The construction, management, maintenance, and design of Army installations and facilities can quickly add up. One of the primary allocations for the $21 billion budget is for the Army bases worldwide, but a considerable portion also supplies funding for the construction of family housing and cemeteries. Military construction accounts for 5.7% of the Army budget in FY2023.
Other budget materials
- Total Budgetary Resources: $8.6 Billion
- Total Obligations: $5.1 Billion (59.5% obligated from total budget)
- Total Outlays: $4.5Billion (87.3% fulfilled)
A slew of budget materials, amounting to $8.6 billion, account for 2.4% of the Army budget in FY2023. Accounts included in this category are funding for several interests, concessions, reservations, and programs of the Army. The budget also appropriates funding allocation for various authorities under the Department of the Army.
Obligations and Outlays: How does the Army spend its budget?
The United States Army uses its total budgetary resources to fund its commitments toward these federal accounts. These commitments can be classified into two categories:
- Obligations are financial promises bound by a contract, which outlines the Army’s duty to pay for its ordered or received products and services.
- Outlays are the transactions to fulfill the Army’s spending obligations, with the funding coming from budgetary resources and paid to the federal account.
For the FY2023 Army budget, total obligations sum up to $211.2 billion. Meanwhile, outlays tally to approximately $196.5 billion. The majority of the obligations have been paid, with only 7.5% of total federal accounts that haven’t been paid out yet. However, this may be due to the Army making outlays to meet its other obligations in previous fiscal years.
Award obligations: How much does the Army spend on government contracts?
The Department of the Army designates a portion of its budget to fulfill its award obligations to contractors and recipients. These awards are finalized in the form of federal contracts, contract IDVs, grants, loans, direct payments, and other financial assistance. Each award comprises a number of individual transactions where money is obligated.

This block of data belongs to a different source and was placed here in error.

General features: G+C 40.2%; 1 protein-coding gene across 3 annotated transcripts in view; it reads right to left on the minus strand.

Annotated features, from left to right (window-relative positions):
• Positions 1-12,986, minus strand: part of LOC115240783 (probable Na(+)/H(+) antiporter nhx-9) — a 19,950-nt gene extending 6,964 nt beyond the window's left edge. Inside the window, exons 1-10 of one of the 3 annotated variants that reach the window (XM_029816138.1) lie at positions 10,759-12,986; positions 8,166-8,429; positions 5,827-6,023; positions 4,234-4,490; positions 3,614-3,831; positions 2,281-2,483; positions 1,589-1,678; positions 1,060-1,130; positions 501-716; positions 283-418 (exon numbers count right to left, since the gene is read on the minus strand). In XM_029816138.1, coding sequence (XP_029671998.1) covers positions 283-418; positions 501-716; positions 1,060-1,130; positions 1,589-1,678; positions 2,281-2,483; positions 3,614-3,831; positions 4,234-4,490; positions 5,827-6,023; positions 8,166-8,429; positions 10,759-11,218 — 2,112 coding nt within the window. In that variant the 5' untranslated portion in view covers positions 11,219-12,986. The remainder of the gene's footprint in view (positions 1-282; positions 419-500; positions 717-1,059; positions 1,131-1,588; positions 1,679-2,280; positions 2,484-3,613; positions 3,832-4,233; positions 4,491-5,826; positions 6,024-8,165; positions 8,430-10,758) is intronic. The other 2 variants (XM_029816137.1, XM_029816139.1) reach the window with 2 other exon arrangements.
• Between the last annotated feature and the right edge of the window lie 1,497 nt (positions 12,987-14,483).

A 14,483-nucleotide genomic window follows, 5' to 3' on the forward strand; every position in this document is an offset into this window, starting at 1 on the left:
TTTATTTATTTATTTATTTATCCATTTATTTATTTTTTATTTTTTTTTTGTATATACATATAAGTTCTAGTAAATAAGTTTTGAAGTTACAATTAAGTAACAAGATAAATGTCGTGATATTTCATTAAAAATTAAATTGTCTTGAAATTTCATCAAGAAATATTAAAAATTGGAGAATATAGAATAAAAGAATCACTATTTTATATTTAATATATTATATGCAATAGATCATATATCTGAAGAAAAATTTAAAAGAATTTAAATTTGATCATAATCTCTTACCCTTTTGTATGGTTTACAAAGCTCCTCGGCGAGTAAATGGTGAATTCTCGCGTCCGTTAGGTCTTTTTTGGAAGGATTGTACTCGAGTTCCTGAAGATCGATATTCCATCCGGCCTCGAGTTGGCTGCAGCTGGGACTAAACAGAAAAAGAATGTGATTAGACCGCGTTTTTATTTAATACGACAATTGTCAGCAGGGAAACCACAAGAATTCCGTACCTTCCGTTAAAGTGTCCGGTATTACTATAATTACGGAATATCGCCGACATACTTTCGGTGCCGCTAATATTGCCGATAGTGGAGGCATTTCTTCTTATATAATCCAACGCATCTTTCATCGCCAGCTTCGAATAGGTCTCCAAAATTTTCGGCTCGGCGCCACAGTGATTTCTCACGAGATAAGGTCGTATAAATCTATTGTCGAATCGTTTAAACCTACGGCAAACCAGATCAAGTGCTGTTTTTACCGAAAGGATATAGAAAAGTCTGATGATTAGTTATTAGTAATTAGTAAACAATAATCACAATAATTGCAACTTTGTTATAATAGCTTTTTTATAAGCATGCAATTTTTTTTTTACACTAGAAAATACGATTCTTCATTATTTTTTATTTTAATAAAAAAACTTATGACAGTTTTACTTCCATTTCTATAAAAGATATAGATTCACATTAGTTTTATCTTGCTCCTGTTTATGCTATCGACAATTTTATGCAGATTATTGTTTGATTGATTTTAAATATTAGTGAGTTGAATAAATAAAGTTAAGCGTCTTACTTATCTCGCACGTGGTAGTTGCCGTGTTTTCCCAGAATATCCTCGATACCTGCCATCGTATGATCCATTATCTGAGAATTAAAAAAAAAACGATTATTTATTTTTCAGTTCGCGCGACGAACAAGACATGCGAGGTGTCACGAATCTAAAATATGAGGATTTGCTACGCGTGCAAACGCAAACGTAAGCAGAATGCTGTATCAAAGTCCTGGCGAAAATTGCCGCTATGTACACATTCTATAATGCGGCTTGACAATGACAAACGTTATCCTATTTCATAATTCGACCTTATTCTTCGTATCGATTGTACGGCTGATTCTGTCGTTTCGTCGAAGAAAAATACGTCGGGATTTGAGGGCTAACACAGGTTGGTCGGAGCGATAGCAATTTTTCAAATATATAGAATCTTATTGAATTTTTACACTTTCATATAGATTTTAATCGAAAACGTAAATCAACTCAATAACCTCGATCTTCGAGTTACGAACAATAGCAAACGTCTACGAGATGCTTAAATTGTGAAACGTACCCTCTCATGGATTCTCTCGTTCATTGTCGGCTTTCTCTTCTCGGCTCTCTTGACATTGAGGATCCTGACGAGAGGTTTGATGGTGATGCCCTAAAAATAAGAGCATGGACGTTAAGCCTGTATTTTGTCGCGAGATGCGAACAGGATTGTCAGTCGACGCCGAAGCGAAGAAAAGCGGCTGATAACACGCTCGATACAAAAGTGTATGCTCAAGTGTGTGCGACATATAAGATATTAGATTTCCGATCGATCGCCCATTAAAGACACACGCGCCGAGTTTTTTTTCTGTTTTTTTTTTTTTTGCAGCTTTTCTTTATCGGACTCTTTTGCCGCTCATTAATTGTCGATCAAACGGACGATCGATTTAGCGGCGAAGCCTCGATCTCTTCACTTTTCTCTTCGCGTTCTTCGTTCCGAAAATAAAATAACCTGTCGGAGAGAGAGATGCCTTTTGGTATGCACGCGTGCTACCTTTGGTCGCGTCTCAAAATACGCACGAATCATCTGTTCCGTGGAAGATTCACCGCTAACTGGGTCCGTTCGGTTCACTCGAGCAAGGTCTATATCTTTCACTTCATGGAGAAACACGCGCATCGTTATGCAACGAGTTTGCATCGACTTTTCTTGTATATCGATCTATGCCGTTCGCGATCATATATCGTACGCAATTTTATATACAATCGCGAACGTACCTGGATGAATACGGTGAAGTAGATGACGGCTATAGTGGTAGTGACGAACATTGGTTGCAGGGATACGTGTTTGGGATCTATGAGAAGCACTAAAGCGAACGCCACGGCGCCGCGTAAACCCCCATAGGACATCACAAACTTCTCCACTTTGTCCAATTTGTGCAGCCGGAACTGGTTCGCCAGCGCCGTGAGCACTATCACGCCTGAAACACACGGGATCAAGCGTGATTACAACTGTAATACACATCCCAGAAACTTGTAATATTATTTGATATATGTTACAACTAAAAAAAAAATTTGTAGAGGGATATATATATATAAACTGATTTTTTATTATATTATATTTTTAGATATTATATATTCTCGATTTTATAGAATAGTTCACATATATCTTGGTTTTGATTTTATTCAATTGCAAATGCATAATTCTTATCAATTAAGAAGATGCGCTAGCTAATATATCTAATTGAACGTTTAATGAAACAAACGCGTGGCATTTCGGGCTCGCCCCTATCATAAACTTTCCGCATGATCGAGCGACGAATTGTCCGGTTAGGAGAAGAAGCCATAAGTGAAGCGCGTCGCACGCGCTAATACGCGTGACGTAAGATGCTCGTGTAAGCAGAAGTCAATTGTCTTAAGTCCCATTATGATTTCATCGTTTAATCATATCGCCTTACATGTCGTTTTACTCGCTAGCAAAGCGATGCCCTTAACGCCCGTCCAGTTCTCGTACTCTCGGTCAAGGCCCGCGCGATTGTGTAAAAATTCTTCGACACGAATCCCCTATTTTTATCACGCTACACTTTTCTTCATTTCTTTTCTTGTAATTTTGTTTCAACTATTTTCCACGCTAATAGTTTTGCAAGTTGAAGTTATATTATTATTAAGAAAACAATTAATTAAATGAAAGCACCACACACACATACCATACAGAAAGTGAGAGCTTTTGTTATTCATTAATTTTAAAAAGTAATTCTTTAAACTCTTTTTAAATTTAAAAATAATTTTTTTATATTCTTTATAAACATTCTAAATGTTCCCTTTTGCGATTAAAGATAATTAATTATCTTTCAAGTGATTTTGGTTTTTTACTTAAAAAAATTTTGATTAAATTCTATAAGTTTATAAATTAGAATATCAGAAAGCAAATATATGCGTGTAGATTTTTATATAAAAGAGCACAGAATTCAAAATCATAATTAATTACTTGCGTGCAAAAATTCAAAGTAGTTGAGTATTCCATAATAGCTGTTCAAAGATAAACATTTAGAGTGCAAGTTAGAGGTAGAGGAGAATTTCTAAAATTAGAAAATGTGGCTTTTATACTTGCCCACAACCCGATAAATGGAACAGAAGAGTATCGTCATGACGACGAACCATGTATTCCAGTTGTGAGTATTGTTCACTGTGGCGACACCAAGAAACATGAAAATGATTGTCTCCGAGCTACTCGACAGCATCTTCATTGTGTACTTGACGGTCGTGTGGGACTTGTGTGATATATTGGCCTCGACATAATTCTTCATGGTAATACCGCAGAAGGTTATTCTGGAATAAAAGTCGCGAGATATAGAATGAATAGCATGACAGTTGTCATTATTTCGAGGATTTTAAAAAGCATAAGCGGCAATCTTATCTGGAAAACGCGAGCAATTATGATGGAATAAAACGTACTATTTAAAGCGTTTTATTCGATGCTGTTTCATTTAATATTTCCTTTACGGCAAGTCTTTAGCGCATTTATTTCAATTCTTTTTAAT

The Army has made 116,327 transactions in FY2023—34,259 of which are new awards. These transactions total $81.4 billion in award obligations, second only to the Department of the Navy. It accounts for 23.2% of the total award obligations of the DoD for FY2023.
Spending Trends: How has Army spending changed over time?
The Army receives its funding from the Department of Defense, which receives its funding from Congress. During a five-year period, the service branch has experienced a steady increase in budget to meet its increasing total obligations. In 2023, obligations started to decline, while the total budgetary resources, which are supposed to be spent on obligations, started to inflate.
Amid the increasing global conflicts in major theaters, the Army continues procuring, developing, and upgrading equipment, installations, weapons, and systems to assert land across the U.S., allies, and partners. The Army is constantly improving its capabilities, reflected in its upward spending trends for budgetary resources and obligations throughout the years.
Army Spending: What does this mean for your tax dollars?
Most federal government funding comes from tax dollars; the Army budget is no exception. As a huge chunk of taxes goes into national defense, the public should have an assurance that their homes, places of work, properties, and assets are protected against potential threats. It’s for this reason that all Americans should keep an eye on Army spending, budget, and obligations.